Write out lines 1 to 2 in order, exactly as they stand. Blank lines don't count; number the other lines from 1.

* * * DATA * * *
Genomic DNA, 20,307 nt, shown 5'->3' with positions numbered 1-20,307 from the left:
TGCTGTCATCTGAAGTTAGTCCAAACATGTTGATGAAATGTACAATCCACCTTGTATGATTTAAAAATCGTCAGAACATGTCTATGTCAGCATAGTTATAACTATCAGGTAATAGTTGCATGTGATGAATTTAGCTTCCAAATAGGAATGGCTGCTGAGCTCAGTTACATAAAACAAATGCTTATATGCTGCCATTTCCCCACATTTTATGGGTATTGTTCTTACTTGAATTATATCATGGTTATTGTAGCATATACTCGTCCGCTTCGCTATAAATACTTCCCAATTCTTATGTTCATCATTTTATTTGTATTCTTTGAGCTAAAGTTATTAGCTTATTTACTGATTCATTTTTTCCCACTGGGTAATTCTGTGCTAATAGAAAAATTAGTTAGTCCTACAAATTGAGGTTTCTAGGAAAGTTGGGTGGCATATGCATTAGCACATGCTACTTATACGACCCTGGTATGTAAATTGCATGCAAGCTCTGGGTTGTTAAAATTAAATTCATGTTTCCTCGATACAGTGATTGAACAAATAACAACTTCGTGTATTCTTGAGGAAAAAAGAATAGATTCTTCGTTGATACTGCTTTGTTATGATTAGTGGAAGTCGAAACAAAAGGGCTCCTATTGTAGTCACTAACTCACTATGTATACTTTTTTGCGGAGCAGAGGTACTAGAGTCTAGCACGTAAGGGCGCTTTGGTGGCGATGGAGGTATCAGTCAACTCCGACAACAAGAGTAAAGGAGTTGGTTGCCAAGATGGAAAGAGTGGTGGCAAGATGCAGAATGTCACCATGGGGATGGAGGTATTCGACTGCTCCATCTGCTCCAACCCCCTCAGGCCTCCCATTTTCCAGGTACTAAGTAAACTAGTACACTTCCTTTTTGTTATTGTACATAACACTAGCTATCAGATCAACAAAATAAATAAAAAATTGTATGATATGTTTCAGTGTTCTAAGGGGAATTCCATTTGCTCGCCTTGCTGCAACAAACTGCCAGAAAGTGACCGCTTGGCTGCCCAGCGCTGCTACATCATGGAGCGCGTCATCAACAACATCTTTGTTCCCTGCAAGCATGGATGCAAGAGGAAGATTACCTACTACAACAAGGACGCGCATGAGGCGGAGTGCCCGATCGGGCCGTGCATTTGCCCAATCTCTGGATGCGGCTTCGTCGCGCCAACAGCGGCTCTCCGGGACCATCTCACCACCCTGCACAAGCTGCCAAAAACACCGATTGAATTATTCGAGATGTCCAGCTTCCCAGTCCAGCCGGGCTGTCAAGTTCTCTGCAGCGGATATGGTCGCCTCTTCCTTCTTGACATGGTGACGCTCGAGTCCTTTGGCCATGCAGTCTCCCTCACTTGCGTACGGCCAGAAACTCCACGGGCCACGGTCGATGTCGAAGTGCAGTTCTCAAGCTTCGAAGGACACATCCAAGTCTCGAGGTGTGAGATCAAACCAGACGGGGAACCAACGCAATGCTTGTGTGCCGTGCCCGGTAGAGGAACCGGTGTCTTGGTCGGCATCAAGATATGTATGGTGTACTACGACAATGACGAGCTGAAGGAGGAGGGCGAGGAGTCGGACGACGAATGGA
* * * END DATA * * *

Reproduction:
Genomic DNA, 20,307 nt, shown 5'->3' with positions numbered 1-20,307 from the left:
TGCTGTCATCTGAAGTTAGTCCAAACATGTTGATGAAATGTACAATCCACCTTGTATGATTTAAAAATCGTCAGAACATGTCTATGTCAGCATAGTTATAACTATCAGGTAATAGTTGCATGTGATGAATTTAGCTTCCAAATAGGAATGGCTGCTGAGCTCAGTTACATAAAACAAATGCTTATATGCTGCCATTTCCCCACATTTTATGGGTATTGTTCTTACTTGAATTATATCATGGTTATTGTAGCATATACTCGTCCGCTTCGCTATAAATACTTCCCAATTCTTATGTTCATCATTTTATTTGTATTCTTTGAGCTAAAGTTATTAGCTTATTTACTGATTCATTTTTTCCCACTGGGTAATTCTGTGCTAATAGAAAAATTAGTTAGTCCTACAAATTGAGGTTTCTAGGAAAGTTGGGTGGCATATGCATTAGCACATGCTACTTATACGACCCTGGTATGTAAATTGCATGCAAGCTCTGGGTTGTTAAAATTAAATTCATGTTTCCTCGATACAGTGATTGAACAAATAACAACTTCGTGTATTCTTGAGGAAAAAAGAATAGATTCTTCGTTGATACTGCTTTGTTATGATTAGTGGAAGTCGAAACAAAAGGGCTCCTATTGTAGTCACTAACTCACTATGTATACTTTTTTGCGGAGCAGAGGTACTAGAGTCTAGCACGTAAGGGCGCTTTGGTGGCGATGGAGGTATCAGTCAACTCCGACAACAAGAGTAAAGGAGTTGGTTGCCAAGATGGAAAGAGTGGTGGCAAGATGCAGAATGTCACCATGGGGATGGAGGTATTCGACTGCTCCATCTGCTCCAACCCCCTCAGGCCTCCCATTTTCCAGGTACTAAGTAAACTAGTACACTTCCTTTTTGTTATTGTACATAACACTAGCTATCAGATCAACAAAATAAATAAAAAATTGTATGATATGTTTCAGTGTTCTAAGGGGAATTCCATTTGCTCGCCTTGCTGCAACAAACTGCCAGAAAGTGACCGCTTGGCTGCCCAGCGCTGCTACATCATGGAGCGCGTCATCAACAACATCTTTGTTCCCTGCAAGCATGGATGCAAGAGGAAGATTACCTACTACAACAAGGACGCGCATGAGGCGGAGTGCCCGATCGGGCCGTGCATTTGCCCAATCTCTGGATGCGGCTTCGTCGCGCCAACAGCGGCTCTCCGGGACCATCTCACCACCCTGCACAAGCTGCCAAAAACACCGATTGAATTATTCGAGATGTCCAGCTTCCCAGTCCAGCCGGGCTGTCAAGTTCTCTGCAGCGGATATGGTCGCCTCTTCCTTCTTGACATGGTGACGCTCGAGTCCTTTGGCCATGCAGTCTCCCTCACTTGCGTACGGCCAGAAACTCCACGGGCCACGGTCGATGTCGAAGTGCAGTTCTCAAGCTTCGAAGGACACATCCAAGTCTCGAGGTGTGAGATCAAACCAGACGGGGAACCAACGCAATGCTTGTGTGCCGTGCCCGGTAGAGGAACCGGTGTCTTGGTCGGCATCAAGATATGTATGGTGTACTACGACAATGACGAGCTGAAGGAGGAGGGCGAGGAGTCGGACGACGAATGGA